- Represent and defend the interest of taxpayers facing criminal prosecution for charges related to tax, such as tax evasion and income tax fraud;
- Provide tax planning advice for mergers and acquisitions;
- Provide counseling and represent taxpayer interests in CRA notices of objection and the appeals process to Tax Court when the CRA sends a notice of assessment or reassessment;
- Negotiate a voluntary disclosure agreement, tax pardon, or tax amnesty on the taxpayer’s behalf, and bringing the client up-to-date with his or her unfiled taxes or unreported offshore assets without prosecution or penalty and often with an interest reduction;
A tax lawyer who also has a professional designation as a CPA such as firm founder David J. Rotfleisch has the benefit of dual training, that of the tax lawyer and the accountant. The client benefits because the tax lawyer is able to read and fully understand financial statements and to review and question the accuracy of tax returns and amounts claimed. Instead of the taxpayer relying just on the filings prepared by the accountant, the dual designated lawyer is able to independently review the returns or financial statements before they are submitted to CRA, thereby ensuring accuracy of anything submitted to CRA.
Solicitor- client privilege is a long standing principle that is the basis of our legal system and is protected by the constitution, upheld by the Supreme Court of Canada and that safeguards all communications between a potential or actual client and his or her lawyer. Any person can consult a lawyer verbally or in writing, without any fear that the information divulged can be used against him in legal proceedings. Complete confidentiality is guaranteed in any communication between a person and his lawyer, verbal or written, irrespective of whether the person eventually hires the lawyer or not. Lawyer-client privilege is applicable also for former clients of lawyers. Information can be divulged only through prior permission from a past, current or potential client.
The difference between tax lawyers and accountants is in training, knowledge and focus. Tax lawyers receive in depth training in income tax law. They specialize in tax law, and are thus experts in the legal system concerning taxes. They know all about the latest tax regulations and law and the most recent tax case jurisprudence, which is essential to represent their clients’ rights and interests. However, chartered accountants mostly have training to prepare tax returns and report financial matters by preparing financial statements. So it can be said that tax lawyers focus on the legal side of tax, while accountants focus on the numbers side.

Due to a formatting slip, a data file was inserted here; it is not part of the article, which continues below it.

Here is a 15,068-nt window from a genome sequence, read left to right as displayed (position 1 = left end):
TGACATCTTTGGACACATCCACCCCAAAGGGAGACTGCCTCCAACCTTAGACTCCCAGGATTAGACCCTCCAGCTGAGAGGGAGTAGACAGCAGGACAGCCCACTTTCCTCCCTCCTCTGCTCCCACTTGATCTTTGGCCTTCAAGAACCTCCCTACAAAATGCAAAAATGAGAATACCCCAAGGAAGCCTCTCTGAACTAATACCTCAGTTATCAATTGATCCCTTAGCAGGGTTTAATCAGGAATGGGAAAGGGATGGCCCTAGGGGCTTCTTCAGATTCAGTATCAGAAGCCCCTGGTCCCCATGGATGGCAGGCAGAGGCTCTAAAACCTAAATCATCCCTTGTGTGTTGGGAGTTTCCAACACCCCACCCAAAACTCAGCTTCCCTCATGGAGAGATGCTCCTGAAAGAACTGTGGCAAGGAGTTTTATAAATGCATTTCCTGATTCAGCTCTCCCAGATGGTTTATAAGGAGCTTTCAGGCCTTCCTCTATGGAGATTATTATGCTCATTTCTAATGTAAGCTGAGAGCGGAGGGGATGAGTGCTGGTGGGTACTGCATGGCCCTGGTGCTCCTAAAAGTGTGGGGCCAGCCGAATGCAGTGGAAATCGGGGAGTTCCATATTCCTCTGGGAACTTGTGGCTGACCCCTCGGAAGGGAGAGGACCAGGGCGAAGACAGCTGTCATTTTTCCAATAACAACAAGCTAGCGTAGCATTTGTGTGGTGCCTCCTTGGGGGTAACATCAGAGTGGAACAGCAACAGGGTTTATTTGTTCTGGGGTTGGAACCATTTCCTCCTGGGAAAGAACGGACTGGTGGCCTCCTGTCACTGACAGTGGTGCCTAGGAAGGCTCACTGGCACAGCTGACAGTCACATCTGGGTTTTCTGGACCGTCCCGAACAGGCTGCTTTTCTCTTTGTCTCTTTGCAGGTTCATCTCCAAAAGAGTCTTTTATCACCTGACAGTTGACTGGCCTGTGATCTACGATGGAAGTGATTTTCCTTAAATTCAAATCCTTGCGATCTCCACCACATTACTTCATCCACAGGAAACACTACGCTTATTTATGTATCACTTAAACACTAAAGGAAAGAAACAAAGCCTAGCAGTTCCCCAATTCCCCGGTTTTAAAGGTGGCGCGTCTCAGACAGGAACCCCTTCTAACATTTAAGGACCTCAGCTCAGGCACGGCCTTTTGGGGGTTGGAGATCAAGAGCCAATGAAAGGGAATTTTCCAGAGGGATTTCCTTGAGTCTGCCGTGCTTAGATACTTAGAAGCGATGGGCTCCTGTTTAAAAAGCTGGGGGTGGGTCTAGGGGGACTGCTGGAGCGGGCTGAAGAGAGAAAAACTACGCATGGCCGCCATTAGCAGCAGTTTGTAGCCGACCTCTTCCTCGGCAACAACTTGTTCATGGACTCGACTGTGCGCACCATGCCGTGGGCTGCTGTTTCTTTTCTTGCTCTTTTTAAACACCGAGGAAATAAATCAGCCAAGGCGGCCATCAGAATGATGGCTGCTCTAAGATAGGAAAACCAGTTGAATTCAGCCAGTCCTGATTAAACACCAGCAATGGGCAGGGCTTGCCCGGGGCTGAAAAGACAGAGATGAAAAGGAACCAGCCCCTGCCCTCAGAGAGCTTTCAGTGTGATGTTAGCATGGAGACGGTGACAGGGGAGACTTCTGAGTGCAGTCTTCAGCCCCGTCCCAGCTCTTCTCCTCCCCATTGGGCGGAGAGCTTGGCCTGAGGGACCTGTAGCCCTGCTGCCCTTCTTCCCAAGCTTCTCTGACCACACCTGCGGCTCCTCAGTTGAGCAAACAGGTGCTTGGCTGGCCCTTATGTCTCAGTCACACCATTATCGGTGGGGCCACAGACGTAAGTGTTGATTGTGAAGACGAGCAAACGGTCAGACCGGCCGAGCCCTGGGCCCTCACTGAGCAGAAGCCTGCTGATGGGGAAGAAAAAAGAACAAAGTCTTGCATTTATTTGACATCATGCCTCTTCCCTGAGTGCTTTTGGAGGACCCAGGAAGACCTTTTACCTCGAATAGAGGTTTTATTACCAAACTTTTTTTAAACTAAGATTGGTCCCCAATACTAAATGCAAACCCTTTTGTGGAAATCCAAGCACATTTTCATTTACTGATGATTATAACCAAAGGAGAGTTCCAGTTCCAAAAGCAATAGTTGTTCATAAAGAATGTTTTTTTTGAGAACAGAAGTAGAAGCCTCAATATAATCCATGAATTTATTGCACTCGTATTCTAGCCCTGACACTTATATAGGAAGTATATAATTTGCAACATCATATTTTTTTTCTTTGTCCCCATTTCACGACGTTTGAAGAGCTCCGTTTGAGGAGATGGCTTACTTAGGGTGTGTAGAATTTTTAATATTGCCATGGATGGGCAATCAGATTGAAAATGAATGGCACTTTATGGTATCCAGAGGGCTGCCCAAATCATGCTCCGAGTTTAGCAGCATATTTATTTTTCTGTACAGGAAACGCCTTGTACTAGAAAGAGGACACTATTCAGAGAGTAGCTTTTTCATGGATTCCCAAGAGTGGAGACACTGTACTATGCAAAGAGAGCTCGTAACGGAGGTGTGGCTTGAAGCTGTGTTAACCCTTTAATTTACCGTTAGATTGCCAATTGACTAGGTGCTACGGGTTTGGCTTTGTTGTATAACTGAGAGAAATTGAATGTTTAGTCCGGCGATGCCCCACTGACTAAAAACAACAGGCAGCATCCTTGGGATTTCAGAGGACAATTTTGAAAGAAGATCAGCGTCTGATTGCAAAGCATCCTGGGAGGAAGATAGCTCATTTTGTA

Chartered accountants of course have a general knowledge of tax laws, but it’s much less than the knowledge of tax lawyers, particularly about defending clients when they are fighting tax disputes with the CRA. It is important to realize that, there is no attorney-client or lawyer-client privilege with chartered public accountants which is a key protection of the client tax lawyer retainer. Chartered accountants can thus be forced to divulge information about their clients to CRA. They may even be asked to testify against any of their former or current clients in a court of law.
Tax lawyers have the training for presenting legal arguments for their clients, while chartered accountants prepare financial statements and tax returns. Lawyers defend their all the way to tax court.
Lawyers have university level education. They have received specialized training, been evaluated closely, and have passed examinations, and finally received their law license, which lets them practice law. Students must get an undergraduate university degree in all provinces except Quebec before they can apply to any law school. There aren’t too many law schools in Canada, so the application process is very competitive.
Most lawyers have studied for a minimum of 7 years in accredited institutions (undergraduate degree plus law degree) before they can take the tough bar exam, that they must clear to practice law. Law students must also complete an articling program before law society issues the law license. Lawyers are actually notaries public. But the reverse cannot be said about notaries. Lawyers are able to notarize documents.